Steering stabilizers have long been provided for motor vehicles as exemplified in U.S. Pat. Nos. 1,119,014, 1,447,757, 1,564,662, 1,625,224, 2,132,304, 3,075,785 and 3,980,315. Generally these stabilizers provide means for biasing the steerable vehicle wheels towards a centered, no-turn position with the wheels rotating about a common axis normal to the path of vehicle travel. Should the vehicle encounter road turbulance as by hitting an object in the roadway over which it is travelling, or by one of its tires blowing out, a centering force is exerted by the stabilizer upon the wheels to bring them to the centered position. Similarly the stabilizer also tends to center the steerable wheels whenever the driver manually releases the control steering wheel while in a turn.

Though the just described stabilizers have played a very beneficial role in enhancing vehicle safety they have not been without problems and limitations. For example, many vehicles are not originally equipped with stabilizers by the manufacturer. They therefore have to be equipped with means for vehicle attachment. The attachment means however have not permitted rapid mounting nor have they been designed so as to easily accomodate vehicles of differing sizes and configurations. Once mounted they often have also provided insufficient clearance over the roadway whereby they have been subject to damage by infrequent contact with the roadway itself. Their longivity has also been limited due to their exposure to the elements and changing environmental conditions during vehicle operations. Where housings have been used to protect the stabilizer working parts, they have had to include a flexible member which has tended to degrade over extended periods of time. They also have often failed to perform smoothly but rather have operated abruptly in a rather jarring manner.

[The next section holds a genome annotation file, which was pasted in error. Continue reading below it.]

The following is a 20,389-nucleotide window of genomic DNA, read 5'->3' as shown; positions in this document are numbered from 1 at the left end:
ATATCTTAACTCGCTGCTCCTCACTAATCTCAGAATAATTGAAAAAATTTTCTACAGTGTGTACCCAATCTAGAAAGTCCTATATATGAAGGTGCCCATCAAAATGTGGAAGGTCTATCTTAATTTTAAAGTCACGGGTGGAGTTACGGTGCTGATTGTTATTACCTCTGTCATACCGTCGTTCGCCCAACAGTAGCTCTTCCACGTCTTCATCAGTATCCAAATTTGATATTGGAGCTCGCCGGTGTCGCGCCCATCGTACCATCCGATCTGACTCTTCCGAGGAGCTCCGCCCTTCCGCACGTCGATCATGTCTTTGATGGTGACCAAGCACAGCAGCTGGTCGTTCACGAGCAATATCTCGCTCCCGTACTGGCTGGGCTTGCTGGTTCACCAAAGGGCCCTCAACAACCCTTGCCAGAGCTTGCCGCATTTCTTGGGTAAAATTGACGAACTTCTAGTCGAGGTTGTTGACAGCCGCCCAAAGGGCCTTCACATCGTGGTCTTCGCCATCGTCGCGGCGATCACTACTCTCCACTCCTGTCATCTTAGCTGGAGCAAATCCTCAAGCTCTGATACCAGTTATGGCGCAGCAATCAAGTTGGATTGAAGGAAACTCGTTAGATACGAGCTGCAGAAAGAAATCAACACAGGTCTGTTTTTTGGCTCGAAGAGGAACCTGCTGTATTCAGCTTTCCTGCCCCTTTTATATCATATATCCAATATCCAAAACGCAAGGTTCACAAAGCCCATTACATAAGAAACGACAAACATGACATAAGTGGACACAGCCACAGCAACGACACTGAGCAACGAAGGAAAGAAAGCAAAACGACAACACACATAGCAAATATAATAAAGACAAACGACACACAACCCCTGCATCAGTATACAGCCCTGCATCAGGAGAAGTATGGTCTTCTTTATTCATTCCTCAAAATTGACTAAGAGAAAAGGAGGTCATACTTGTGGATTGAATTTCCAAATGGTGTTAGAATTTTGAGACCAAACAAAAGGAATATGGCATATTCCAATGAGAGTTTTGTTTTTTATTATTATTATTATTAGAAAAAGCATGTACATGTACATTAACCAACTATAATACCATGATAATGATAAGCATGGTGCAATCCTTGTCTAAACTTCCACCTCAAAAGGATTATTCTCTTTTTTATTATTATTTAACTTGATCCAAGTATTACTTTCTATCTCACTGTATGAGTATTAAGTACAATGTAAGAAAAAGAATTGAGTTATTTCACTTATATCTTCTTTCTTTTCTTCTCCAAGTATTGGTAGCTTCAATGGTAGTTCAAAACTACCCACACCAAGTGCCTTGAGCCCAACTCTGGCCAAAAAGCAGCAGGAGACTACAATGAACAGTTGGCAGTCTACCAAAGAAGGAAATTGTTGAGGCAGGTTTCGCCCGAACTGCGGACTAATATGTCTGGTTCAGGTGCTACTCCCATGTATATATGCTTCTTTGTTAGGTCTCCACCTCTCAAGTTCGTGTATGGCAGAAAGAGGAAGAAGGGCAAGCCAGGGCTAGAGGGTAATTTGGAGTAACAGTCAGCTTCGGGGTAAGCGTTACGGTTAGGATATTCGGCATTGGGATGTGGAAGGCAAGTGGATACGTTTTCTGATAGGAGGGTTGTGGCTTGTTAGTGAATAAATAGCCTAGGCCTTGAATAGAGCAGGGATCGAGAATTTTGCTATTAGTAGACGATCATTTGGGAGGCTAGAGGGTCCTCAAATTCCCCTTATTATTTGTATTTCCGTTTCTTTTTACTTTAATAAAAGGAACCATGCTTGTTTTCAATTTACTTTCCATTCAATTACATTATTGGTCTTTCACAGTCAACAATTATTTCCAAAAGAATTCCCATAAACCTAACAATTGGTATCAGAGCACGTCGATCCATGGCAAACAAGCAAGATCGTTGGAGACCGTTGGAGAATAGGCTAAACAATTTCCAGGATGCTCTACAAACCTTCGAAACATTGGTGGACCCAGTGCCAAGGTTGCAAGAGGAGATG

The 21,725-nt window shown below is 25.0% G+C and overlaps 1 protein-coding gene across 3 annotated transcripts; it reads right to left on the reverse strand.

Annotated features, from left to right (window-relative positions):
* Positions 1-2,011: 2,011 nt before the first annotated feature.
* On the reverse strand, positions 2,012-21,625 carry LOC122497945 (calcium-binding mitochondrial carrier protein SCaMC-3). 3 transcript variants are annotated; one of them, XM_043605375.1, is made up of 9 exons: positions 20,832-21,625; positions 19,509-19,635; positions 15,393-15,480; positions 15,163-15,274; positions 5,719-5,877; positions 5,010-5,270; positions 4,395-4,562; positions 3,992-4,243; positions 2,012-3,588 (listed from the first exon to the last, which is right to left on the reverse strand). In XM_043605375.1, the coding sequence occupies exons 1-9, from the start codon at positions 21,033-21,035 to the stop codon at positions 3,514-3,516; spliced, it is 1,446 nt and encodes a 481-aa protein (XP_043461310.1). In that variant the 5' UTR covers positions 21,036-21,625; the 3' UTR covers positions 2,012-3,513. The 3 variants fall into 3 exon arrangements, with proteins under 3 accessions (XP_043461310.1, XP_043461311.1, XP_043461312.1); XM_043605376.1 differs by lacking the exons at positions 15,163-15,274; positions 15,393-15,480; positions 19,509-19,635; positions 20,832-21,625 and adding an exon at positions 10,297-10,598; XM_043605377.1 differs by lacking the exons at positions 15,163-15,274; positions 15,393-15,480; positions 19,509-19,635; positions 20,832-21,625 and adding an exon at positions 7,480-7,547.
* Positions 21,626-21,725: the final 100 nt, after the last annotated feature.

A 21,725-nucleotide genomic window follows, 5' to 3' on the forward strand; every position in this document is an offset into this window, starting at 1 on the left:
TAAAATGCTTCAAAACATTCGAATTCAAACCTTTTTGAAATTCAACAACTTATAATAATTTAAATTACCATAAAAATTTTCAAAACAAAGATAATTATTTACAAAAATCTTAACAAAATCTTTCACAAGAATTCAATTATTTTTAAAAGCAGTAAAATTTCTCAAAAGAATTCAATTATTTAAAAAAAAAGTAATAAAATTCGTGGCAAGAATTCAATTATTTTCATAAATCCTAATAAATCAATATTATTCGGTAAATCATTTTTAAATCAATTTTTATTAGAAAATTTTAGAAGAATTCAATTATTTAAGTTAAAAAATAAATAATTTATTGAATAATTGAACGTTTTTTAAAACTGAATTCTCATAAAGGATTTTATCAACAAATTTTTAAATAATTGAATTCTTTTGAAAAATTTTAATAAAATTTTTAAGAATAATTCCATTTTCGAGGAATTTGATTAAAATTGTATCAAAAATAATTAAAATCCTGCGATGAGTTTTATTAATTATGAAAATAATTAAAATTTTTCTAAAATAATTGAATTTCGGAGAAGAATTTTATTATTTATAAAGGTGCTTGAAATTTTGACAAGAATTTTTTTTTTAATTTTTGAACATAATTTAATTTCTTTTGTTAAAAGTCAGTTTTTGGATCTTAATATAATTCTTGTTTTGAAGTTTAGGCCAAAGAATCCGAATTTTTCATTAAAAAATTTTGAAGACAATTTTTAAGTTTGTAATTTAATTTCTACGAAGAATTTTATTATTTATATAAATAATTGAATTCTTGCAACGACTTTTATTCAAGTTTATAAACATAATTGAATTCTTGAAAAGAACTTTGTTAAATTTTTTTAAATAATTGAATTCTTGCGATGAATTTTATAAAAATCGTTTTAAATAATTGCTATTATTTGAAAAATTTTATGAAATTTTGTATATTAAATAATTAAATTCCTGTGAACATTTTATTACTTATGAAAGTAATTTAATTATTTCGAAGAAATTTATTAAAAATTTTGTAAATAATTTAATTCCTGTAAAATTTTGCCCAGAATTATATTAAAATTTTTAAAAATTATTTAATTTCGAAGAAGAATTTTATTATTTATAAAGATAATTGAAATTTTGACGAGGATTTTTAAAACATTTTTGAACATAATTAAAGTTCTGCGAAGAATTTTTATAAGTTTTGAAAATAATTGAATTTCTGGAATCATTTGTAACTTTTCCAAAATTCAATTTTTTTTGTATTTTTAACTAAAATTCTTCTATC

Accordingly, it is a general object of the present invention to provide an improved steering stabilizer for a motor vehicle.

More specifically, it is an object of the invention to provide a steering stabilizer for a motor vehicle of relatively simple and economic construction.

Another object of the invention is to provide a steering stabilizer for a motor vehicle which may be readily mounted thereto, with facility.